The team responsible for Rsync, an open-source file-transfer program, has released a fix for a security flaw used in the recent compromise of a Gentoo Linux project server.
The team said that the attacker used a flaw in Rsync along with a recently-announced bug in the Linux kernel to penetrate the security of the Gentoo machine, which was subsequently taken offline for analysis. Debian Linux project servers were recently compromised using the same Linux kernel flaw, which allows an integer overflow in the system call. This problem has been repaired in a patched version of the Linux kernel.
Rsync is a file transfer program for Unix systems that is tailored for transfers of incremental software changes -- for example, it can be set up to transfer only modified parts of a file, rather than the entire file.
The attack and compromise of Gentoo's server came after several machines belonging to the Debian Linux project were breached by attackers last month. A forensic analysis of the Debian machines revealed no software packages or source code offered for download were affected -- a claim now being made by Gentoo. Gentoo and Debian are both distributions of the open-source operating system based on the Linux kernel, which is highly popular for servers.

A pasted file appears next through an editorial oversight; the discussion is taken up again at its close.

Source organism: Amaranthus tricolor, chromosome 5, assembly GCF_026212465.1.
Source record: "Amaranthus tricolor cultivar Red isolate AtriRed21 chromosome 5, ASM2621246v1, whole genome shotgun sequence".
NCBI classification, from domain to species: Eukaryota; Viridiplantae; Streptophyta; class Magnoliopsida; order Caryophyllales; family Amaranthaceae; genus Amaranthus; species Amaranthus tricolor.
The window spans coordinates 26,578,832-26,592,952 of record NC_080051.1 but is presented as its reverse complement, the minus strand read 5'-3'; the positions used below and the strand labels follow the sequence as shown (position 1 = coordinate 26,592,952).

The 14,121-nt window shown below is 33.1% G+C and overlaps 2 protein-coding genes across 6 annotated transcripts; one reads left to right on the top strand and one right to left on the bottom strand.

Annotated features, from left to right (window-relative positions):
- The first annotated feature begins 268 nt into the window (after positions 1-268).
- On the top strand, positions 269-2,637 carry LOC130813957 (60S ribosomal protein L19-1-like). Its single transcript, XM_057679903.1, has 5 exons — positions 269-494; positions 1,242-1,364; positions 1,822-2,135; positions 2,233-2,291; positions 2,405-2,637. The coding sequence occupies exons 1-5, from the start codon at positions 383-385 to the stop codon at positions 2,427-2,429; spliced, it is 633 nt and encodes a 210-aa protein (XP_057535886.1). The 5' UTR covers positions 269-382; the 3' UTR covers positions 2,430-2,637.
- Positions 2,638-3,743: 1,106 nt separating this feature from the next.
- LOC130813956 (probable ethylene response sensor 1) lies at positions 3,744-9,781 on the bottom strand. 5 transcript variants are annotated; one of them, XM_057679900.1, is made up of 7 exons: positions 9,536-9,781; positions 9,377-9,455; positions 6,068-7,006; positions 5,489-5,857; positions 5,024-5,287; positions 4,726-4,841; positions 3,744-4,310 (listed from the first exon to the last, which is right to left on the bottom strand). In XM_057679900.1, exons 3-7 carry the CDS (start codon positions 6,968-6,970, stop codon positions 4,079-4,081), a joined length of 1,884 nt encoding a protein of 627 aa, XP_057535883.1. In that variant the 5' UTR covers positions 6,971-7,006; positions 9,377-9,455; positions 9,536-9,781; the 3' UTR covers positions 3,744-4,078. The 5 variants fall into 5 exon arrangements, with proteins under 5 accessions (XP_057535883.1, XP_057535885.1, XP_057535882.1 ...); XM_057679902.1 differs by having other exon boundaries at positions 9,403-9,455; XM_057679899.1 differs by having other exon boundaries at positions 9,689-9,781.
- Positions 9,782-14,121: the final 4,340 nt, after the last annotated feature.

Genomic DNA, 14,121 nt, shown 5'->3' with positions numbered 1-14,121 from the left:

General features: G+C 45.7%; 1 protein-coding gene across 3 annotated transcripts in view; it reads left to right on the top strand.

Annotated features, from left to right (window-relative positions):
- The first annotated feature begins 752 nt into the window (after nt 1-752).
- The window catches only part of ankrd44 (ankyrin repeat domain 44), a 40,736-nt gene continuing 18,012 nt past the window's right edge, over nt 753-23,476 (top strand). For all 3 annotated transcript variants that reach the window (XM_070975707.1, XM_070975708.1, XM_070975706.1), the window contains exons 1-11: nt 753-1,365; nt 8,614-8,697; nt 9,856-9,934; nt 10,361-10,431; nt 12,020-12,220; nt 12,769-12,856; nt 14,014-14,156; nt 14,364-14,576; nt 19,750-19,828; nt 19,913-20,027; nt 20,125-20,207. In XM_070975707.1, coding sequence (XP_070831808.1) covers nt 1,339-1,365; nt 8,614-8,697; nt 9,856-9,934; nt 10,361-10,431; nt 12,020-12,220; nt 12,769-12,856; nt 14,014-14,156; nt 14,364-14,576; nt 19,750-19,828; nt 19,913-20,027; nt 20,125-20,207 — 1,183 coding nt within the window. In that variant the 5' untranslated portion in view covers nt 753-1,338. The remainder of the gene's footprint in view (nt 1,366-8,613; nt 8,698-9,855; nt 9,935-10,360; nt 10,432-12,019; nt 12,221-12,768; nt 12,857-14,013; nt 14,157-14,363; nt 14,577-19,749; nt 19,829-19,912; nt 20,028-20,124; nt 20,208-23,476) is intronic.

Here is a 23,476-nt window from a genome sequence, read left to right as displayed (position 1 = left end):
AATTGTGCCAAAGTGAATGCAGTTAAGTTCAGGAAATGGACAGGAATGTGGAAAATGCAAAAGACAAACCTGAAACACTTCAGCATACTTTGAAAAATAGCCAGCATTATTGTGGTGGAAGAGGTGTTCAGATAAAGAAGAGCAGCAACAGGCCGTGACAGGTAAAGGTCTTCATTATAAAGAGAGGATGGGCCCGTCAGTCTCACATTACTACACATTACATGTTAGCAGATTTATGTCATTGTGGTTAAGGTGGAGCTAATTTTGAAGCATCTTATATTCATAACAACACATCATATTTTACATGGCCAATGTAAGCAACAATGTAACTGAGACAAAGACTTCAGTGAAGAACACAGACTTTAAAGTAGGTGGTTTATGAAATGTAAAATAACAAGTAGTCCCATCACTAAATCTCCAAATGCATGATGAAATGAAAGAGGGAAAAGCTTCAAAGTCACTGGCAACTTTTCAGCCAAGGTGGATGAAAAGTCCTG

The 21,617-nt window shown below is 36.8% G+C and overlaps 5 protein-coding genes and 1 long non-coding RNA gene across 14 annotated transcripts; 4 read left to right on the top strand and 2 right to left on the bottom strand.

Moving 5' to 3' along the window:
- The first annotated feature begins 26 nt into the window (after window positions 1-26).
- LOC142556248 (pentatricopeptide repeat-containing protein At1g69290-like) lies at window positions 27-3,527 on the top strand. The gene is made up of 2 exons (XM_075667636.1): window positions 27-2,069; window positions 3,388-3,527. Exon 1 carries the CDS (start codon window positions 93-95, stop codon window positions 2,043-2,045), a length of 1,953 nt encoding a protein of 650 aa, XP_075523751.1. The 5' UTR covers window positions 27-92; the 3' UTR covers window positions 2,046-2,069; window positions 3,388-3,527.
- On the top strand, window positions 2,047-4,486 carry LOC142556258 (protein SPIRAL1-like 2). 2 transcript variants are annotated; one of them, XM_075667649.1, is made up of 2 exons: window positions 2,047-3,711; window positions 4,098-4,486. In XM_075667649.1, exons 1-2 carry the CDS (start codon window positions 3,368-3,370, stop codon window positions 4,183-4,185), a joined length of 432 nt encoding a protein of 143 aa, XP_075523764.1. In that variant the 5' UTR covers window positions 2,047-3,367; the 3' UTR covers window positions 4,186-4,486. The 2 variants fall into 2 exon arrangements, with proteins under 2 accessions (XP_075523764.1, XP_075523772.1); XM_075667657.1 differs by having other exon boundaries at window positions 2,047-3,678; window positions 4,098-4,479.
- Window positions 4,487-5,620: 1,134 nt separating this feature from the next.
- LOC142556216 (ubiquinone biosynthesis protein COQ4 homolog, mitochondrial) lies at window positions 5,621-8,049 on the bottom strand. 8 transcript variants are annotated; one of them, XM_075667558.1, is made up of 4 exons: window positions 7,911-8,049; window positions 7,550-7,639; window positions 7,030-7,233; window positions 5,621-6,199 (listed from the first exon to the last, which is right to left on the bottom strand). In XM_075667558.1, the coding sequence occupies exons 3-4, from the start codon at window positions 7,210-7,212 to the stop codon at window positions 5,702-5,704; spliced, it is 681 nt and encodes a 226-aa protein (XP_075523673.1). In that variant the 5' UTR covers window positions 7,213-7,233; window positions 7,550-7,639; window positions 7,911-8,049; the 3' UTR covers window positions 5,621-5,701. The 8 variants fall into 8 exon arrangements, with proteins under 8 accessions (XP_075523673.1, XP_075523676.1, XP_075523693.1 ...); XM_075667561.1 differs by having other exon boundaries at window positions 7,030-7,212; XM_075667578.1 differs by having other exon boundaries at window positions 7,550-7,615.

The flaw in Rsync versions 2.5.6 and earlier cannot be used on its own to remotely gain administrator, or root, access to a Rsync server, but could be used with the kernel flaw for a full remote compromise -- as was apparently the case with Gentoo's Rsync server. Gentoo's compromised server used a configuration option that made the attack easier, the Rsync team said. The exploit does not work unless Rsync is being used as a server.
Users are recommended to immediately upgrade to the fixed version of Rsync, version 2.5.7, upgrade to a version of the Linux kernel later than 2.4.23, and turn off the "use chroot = no" option in Rsync. Instructions and Rsync patches are available from Rsync's Web site.